George Harrison was found guilty of "subconsciously plagiarizing" The Chiffons hit “He’s So Fine” 45 years ago today (August 31st, 1976) when he wrote “My Sweet Lord.”
That ruling cost the rock ‘n roll legend $600,000 in royalties. The song would go on to become the first #1 post-Beatles hit by a former member. It was featured on Harrison’s triple-LP ‘All Things Must Pass.’
The late George Harrison talked about being inspired to write “My Sweet Lord” after a visit to India and reading a book written by Swami Gandiya Vaishnava:
"He said, 'If there's a god we must see him. If there's a soul we must perceive it, otherwise it's better not to believe.' And I thought, 'Yeah, right on. All these years I've been hearing all this stuff like, 'Well, you know, we like to believe in God, but he's dead/ We nailed him up 2,000 years ago and just shut up and give us your money.' And that's the kind of spiritual attitude that I was brought up with. And to hear somebody saying, 'If there's God we must see him.' And I thought, 'Yeah. Right. I want to see him.' And so I wrote that tune on that kind of basis."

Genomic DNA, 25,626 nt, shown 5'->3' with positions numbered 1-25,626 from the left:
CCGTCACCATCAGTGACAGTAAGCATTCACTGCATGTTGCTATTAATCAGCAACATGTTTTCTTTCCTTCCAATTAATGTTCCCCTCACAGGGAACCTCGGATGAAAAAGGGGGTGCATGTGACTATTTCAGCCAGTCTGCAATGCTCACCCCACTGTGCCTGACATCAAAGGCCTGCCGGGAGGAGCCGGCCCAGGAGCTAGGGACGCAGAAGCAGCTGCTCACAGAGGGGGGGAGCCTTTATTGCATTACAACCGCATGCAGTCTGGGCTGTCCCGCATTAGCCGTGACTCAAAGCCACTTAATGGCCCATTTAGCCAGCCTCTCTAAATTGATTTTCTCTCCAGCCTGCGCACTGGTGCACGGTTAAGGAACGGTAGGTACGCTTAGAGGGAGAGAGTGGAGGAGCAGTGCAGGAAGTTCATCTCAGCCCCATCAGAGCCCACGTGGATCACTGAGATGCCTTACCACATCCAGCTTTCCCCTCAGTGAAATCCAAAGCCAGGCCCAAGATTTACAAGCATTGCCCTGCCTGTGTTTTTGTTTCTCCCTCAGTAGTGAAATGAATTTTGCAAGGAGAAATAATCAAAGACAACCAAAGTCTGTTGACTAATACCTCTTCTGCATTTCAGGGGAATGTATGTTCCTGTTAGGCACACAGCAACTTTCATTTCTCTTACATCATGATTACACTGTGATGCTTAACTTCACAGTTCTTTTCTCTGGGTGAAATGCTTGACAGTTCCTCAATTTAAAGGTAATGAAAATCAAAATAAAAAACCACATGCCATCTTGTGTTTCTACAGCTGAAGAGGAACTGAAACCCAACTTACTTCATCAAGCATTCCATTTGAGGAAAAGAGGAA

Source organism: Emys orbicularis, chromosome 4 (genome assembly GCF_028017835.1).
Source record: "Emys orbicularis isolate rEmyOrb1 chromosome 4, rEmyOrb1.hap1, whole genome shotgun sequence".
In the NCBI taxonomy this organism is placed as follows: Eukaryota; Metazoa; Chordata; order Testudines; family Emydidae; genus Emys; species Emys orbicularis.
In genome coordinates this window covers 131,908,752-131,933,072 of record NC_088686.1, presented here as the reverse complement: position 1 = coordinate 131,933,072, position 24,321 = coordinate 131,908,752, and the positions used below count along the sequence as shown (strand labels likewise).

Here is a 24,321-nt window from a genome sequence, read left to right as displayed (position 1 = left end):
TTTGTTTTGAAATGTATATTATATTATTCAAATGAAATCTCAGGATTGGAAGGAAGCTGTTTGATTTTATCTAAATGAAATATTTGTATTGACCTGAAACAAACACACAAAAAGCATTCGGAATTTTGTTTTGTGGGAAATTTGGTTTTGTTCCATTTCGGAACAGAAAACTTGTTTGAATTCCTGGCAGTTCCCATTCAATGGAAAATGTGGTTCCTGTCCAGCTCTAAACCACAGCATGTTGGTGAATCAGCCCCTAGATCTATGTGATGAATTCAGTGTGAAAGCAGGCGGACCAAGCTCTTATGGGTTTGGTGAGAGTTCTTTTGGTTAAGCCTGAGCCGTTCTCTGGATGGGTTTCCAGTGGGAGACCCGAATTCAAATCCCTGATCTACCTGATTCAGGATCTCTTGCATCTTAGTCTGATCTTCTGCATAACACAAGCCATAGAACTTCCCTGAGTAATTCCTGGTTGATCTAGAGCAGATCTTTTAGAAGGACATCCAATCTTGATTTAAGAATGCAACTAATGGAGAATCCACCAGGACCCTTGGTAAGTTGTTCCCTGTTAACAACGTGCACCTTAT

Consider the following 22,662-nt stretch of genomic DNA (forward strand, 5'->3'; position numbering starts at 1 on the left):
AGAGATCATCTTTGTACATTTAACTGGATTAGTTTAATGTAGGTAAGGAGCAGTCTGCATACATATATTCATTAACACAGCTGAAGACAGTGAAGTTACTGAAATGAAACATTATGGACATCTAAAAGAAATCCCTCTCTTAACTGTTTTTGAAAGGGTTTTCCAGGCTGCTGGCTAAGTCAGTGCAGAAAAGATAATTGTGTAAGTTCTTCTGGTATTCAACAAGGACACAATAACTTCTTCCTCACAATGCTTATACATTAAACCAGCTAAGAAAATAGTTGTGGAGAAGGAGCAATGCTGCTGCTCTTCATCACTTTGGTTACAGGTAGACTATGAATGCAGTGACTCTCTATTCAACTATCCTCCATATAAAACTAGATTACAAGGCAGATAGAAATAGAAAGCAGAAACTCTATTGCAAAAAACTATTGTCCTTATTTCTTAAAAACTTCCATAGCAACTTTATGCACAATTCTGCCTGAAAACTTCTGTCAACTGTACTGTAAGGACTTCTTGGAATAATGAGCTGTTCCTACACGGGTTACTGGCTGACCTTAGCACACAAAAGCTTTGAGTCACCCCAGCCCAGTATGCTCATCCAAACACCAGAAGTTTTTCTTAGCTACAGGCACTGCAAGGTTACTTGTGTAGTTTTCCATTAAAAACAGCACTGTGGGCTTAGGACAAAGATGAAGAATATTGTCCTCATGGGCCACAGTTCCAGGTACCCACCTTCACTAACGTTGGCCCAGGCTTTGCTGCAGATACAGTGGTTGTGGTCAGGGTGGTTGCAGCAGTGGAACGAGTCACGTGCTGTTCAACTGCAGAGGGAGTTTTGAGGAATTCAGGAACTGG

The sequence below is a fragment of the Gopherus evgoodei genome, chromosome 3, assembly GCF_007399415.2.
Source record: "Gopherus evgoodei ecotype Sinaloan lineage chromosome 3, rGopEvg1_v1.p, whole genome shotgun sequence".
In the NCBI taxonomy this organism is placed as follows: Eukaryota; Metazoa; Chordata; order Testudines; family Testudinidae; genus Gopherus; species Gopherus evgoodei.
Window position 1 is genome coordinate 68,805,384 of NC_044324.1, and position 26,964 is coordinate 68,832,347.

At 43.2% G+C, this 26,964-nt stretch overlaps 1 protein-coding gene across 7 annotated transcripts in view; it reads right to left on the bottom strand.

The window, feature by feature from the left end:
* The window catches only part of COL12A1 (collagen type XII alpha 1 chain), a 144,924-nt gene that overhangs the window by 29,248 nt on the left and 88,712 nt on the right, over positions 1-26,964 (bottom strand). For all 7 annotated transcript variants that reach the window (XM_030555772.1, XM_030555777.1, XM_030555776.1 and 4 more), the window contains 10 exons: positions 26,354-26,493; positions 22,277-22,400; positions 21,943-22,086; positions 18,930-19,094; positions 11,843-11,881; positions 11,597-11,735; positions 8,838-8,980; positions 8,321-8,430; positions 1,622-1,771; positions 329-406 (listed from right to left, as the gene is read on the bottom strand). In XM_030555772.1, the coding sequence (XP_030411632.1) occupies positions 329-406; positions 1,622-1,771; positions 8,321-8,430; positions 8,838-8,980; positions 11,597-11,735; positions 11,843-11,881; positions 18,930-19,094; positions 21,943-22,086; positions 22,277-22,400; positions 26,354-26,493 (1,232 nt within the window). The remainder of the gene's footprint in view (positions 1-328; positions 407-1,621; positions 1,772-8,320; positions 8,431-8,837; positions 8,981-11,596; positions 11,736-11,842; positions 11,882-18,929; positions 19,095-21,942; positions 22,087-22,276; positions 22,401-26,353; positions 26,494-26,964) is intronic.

Harrison said his goal was to write an upbeat, catchy tune like “Oh Happy Day” by the Edwin Hawkins Singers in 1967.
Harrison said, "That really blissed me out when I listened to that record, and I just thought, 'Oh, I got to write one of them.' And that's what I tried to write, 'Oh Happy Day,' but, you know, unfortunately they thought I wrote 'He's So Fine,' which I now own, which is poetic justice."
George Harrison’s estate retains the rights to "My Sweet Lord," along with "He's So Fine," which Harrison purchased to prevent any future royalty claims.
[Source: Classic Hits Today]